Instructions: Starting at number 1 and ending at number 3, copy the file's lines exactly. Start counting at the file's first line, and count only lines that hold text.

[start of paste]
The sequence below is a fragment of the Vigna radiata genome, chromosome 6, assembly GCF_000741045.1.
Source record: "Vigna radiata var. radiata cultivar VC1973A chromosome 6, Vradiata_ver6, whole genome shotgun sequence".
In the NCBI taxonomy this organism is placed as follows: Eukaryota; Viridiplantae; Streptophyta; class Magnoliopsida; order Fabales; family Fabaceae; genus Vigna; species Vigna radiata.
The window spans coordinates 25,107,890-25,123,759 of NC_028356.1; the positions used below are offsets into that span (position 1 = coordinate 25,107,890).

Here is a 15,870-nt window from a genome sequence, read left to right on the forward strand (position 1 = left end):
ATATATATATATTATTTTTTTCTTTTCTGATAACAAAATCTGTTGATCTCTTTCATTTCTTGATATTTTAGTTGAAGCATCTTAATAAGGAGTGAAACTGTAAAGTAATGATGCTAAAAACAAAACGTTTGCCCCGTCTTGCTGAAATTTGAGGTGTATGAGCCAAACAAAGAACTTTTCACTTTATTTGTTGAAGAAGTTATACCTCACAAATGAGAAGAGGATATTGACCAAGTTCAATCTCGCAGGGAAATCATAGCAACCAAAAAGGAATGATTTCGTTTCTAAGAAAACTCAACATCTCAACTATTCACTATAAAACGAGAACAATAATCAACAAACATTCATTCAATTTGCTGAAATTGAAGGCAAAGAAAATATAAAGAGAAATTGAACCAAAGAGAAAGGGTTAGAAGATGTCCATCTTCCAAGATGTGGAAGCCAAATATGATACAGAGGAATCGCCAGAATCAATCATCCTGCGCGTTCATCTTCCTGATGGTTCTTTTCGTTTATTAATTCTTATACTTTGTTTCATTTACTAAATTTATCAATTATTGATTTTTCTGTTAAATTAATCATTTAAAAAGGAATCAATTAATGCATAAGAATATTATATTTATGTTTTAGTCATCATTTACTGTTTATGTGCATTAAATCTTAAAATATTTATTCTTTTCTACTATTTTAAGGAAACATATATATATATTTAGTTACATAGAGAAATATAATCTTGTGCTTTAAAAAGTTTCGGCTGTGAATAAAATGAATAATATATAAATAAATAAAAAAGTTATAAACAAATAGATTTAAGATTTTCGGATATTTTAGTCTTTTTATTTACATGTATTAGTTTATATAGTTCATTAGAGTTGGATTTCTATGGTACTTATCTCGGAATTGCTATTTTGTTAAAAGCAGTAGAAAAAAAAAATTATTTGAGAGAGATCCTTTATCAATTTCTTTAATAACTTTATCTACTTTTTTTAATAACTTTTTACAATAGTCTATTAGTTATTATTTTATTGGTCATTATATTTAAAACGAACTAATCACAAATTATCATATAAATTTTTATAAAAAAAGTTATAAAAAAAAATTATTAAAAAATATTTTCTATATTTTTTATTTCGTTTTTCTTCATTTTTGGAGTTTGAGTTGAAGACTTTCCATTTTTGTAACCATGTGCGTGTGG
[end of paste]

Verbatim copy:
The sequence below is a fragment of the Vigna radiata genome, chromosome 6, assembly GCF_000741045.1.
Source record: "Vigna radiata var. radiata cultivar VC1973A chromosome 6, Vradiata_ver6, whole genome shotgun sequence".
In the NCBI taxonomy this organism is placed as follows: Eukaryota; Viridiplantae; Streptophyta; class Magnoliopsida; order Fabales; family Fabaceae; genus Vigna; species Vigna radiata.